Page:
United States Attorney Thomas P. O’Brien stated: “Mr. Chung is accused of stealing restricted technology that had been developed over many years by engineers who were sworn to protect their work product because it represented trade secrets. Disclosure of this information to outside entities like the PRC would compromise our national security.”
The case against Chung is related to an investigation into another engineer who worked in the United States and obtained sensitive military information for the PRC. The man, Chi Mak, and several of his family members were convicted last year of providing defense articles to the PRC.
According to the indictment that was unsealed this morning, individuals in the Chinese aviation industry began sending Chung “tasking” letters as early as 1979. Over the years, the letters directed Chung to collect specific technological information, including data related to the Space Shuttle and various military and civilian aircraft. Chung allegedly responded in one letter indicating a desire to contribute to the “motherland.”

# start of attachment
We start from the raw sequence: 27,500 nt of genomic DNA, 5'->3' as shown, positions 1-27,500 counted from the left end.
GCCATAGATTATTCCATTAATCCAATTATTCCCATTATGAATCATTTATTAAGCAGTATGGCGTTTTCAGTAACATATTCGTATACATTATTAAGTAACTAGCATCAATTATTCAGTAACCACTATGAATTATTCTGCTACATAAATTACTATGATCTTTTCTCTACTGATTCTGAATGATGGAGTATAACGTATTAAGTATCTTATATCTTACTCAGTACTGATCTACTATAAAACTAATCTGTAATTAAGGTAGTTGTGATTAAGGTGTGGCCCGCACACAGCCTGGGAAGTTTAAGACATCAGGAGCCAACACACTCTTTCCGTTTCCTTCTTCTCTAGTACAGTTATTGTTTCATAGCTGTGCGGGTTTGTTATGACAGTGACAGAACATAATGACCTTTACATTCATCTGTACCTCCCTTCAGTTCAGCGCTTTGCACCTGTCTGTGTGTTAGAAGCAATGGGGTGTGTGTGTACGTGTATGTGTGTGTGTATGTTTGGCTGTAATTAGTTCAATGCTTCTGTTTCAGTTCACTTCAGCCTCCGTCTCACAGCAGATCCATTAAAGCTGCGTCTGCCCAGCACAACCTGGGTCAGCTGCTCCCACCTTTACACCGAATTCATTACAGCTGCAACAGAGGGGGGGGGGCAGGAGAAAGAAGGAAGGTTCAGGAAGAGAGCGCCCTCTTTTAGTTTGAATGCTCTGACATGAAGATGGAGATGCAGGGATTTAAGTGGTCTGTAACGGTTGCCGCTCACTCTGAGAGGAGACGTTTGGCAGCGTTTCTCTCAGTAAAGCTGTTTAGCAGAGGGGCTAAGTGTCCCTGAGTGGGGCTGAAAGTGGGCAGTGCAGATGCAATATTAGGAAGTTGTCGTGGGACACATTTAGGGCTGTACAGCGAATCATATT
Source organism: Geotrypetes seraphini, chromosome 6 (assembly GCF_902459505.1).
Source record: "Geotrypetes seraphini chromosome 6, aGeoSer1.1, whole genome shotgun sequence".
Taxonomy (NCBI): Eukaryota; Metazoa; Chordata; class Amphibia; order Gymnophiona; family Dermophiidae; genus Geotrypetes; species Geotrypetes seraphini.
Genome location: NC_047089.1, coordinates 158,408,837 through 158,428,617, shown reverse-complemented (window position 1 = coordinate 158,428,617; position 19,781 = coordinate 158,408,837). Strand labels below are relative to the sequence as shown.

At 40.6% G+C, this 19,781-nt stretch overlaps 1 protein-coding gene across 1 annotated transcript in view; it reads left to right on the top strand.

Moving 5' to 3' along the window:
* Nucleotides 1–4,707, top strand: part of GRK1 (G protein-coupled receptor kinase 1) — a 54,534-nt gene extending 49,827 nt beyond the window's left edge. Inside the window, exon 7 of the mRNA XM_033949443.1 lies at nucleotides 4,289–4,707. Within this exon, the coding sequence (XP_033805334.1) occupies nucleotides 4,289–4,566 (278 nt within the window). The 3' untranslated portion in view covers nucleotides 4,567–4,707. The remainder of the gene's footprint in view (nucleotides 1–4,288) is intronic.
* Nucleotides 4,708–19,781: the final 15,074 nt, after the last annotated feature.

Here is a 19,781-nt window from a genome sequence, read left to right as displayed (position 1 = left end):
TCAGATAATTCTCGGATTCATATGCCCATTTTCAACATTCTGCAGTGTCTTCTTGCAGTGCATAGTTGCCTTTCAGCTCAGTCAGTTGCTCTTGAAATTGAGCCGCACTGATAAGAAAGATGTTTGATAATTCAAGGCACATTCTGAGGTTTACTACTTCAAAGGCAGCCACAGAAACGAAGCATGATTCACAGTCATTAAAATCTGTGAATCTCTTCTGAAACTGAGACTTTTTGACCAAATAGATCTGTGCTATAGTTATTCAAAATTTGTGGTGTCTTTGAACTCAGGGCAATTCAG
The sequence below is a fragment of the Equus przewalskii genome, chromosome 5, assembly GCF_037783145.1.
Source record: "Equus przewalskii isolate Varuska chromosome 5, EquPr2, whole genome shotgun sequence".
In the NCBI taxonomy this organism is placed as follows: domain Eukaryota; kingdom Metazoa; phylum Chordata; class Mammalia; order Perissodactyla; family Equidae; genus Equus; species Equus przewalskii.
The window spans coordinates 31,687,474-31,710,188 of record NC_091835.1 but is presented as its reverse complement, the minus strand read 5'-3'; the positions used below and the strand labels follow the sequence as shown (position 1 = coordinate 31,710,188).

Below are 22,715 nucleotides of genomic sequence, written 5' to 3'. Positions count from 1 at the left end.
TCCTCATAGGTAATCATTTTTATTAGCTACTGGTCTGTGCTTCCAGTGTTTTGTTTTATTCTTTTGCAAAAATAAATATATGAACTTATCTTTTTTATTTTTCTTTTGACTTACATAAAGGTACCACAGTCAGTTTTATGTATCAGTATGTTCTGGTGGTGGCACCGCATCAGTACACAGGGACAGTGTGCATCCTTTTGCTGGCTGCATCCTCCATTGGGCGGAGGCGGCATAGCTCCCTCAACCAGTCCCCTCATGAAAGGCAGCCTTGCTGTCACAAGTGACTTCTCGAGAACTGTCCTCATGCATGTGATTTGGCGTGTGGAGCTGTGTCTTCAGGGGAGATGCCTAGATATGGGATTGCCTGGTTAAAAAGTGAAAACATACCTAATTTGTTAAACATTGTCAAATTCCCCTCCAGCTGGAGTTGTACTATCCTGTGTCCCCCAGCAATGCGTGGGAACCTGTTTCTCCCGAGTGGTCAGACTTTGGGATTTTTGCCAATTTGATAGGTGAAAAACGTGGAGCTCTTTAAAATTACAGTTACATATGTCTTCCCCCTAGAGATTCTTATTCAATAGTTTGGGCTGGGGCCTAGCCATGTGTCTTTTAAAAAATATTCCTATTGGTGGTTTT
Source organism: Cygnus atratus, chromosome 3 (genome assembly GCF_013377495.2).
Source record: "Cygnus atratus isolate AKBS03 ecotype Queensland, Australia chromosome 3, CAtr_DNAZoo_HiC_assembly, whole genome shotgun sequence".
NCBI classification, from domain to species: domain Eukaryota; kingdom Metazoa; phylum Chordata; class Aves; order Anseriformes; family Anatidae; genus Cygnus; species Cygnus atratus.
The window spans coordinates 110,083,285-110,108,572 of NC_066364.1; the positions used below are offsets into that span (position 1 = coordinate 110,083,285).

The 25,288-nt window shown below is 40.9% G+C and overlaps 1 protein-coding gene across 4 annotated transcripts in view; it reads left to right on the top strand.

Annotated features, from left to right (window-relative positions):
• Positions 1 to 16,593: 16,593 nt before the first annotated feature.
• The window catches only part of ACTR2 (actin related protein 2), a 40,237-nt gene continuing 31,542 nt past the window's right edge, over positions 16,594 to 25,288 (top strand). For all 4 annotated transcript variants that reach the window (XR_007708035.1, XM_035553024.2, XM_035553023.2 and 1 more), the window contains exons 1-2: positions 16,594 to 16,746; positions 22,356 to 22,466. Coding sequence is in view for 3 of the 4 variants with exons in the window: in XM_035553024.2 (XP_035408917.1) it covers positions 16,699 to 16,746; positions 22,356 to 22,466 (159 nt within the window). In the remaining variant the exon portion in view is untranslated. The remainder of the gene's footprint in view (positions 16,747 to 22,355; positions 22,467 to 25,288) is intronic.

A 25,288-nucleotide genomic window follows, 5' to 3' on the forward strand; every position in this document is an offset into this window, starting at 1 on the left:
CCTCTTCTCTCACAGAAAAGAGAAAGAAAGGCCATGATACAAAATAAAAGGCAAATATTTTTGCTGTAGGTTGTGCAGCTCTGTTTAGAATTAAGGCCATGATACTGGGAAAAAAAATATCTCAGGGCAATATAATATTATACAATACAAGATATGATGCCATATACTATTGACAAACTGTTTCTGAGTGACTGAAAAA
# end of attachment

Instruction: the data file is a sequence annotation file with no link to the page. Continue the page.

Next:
In various letters to his handlers in the PRC, Chung referenced engineering manuals he had collected and sent to the PRC, including 24 manuals relating to the B-1 Bomber that Rockwell had prohibited from disclosure outside of the company. According to the indictment, between 1985 and 2003, Chung made multiple trips to the PRC to deliver lectures on technology involving the Space Shuttle and other programs, and during those trips he met with officials and agents of the PRC government.
The indictment alleges that Chung and PRC officials exchanged letters that discussed cover stories for Chung’s travel to China and recommended methods for passing information, including suggestions that Chung use Chi Mak to transmit information.
The indictment describes a May 2, 1987 letter from Gu Weihao, an official in the Ministry of Aviation and China Aviation Industry Corporation, which discussed the possibility of inviting Chung’s wife, who is an artist, to visit an art institute so that Chung could use the cover of traveling with his wife as an excuse to travel to the PRC. This same letter suggested that passing information to the PRC through Chi Mak would be “faster and safer” and concluded with the statement: “It is your honor and China’s fortune that you are able to realize your wish of dedicating yourself to the service of your country.” The indictment describes a second letter from Gu Weihao, dated April 12, 1988, which asked Chung to provide information on “advanced technologies.” This letter stated that Rebecca Mak was in the PRC and she had reported that Chung and the Maks had a good relationship.